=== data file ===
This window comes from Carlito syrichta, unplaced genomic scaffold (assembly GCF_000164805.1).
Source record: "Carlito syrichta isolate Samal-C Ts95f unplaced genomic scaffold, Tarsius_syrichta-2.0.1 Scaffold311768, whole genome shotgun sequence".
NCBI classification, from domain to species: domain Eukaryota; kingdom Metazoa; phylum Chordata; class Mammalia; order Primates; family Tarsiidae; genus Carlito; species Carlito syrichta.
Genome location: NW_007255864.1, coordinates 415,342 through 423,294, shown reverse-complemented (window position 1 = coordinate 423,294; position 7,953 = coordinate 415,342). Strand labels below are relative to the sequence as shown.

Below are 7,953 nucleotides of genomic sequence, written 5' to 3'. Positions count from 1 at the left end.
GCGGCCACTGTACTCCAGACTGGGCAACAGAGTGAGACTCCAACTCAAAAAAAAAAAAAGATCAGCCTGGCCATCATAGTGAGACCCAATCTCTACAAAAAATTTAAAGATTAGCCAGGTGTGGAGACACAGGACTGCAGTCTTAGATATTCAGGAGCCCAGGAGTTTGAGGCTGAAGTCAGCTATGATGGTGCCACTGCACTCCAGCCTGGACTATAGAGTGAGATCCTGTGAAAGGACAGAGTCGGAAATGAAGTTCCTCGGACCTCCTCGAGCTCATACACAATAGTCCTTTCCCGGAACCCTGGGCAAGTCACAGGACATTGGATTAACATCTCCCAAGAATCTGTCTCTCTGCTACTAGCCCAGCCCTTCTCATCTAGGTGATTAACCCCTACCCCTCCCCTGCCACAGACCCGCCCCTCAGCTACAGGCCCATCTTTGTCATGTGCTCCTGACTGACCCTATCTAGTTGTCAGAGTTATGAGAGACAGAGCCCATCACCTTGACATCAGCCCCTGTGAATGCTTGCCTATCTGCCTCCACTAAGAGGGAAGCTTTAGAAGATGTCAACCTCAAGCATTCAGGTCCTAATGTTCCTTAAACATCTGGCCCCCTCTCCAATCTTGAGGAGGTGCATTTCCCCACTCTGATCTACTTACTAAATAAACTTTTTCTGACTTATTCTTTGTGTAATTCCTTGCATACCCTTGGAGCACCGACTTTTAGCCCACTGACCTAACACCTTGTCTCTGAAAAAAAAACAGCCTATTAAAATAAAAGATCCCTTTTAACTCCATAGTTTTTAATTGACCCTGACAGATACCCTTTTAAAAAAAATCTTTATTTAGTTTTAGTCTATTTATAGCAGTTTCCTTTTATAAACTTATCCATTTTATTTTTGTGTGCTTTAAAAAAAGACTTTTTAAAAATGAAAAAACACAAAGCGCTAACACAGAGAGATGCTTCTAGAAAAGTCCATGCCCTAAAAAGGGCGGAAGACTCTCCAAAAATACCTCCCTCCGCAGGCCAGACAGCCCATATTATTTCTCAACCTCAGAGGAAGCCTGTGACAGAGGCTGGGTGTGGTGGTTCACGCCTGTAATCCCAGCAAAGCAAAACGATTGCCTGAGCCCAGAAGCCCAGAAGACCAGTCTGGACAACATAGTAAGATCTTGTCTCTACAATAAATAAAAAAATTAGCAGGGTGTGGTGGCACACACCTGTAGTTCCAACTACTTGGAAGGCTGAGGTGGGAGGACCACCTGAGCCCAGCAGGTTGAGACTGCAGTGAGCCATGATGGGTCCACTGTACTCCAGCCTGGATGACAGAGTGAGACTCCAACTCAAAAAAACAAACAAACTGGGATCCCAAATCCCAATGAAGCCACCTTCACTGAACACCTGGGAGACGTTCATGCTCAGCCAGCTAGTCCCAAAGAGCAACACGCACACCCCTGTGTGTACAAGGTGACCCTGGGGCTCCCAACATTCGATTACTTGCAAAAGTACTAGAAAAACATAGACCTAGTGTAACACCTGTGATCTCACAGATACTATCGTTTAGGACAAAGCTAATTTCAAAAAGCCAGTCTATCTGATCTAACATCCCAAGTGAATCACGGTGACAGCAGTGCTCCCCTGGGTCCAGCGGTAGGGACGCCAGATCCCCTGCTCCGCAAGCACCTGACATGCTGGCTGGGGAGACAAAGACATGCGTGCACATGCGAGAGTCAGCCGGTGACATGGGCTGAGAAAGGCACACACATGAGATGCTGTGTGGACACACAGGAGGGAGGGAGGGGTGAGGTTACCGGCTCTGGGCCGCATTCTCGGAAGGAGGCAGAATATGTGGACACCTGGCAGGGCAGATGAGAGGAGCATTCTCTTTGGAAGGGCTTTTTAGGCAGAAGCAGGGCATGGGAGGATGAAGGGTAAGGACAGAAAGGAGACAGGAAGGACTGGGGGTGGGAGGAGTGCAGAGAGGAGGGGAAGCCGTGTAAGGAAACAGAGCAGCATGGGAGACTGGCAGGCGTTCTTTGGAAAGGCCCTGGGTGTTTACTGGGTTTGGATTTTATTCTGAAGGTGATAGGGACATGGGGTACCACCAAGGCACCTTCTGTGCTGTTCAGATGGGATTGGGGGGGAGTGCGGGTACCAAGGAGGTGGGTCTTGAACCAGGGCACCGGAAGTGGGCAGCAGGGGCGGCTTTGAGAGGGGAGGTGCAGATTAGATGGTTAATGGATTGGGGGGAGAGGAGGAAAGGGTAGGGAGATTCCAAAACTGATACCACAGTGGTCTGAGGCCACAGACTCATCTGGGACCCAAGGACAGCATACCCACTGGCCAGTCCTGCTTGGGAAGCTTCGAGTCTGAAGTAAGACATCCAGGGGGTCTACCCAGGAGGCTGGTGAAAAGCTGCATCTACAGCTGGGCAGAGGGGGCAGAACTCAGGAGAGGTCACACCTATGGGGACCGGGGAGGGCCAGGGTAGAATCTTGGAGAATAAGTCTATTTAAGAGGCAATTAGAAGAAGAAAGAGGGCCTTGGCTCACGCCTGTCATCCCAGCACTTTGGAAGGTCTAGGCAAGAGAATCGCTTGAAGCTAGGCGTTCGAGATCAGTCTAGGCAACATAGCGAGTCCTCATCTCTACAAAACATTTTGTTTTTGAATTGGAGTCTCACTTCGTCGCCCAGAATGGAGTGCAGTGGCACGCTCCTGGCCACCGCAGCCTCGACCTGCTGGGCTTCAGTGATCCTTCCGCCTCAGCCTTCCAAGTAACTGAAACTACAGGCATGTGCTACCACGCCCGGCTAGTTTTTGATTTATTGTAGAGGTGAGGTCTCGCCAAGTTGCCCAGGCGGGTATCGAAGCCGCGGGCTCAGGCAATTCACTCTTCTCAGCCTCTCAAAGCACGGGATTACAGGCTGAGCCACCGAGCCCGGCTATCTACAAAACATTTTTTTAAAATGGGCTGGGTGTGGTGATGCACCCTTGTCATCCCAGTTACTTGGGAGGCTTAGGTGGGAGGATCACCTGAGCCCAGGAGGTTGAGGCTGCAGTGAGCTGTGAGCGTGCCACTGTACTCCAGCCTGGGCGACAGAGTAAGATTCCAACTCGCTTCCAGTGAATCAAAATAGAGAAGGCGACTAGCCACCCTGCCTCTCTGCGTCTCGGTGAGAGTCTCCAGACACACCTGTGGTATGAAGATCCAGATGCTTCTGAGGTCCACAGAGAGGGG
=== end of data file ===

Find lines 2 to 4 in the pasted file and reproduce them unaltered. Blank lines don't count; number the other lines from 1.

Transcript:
Source record: "Carlito syrichta isolate Samal-C Ts95f unplaced genomic scaffold, Tarsius_syrichta-2.0.1 Scaffold311768, whole genome shotgun sequence".
NCBI classification, from domain to species: domain Eukaryota; kingdom Metazoa; phylum Chordata; class Mammalia; order Primates; family Tarsiidae; genus Carlito; species Carlito syrichta.
Genome location: NW_007255864.1, coordinates 415,342 through 423,294, shown reverse-complemented (window position 1 = coordinate 423,294; position 7,953 = coordinate 415,342). Strand labels below are relative to the sequence as shown.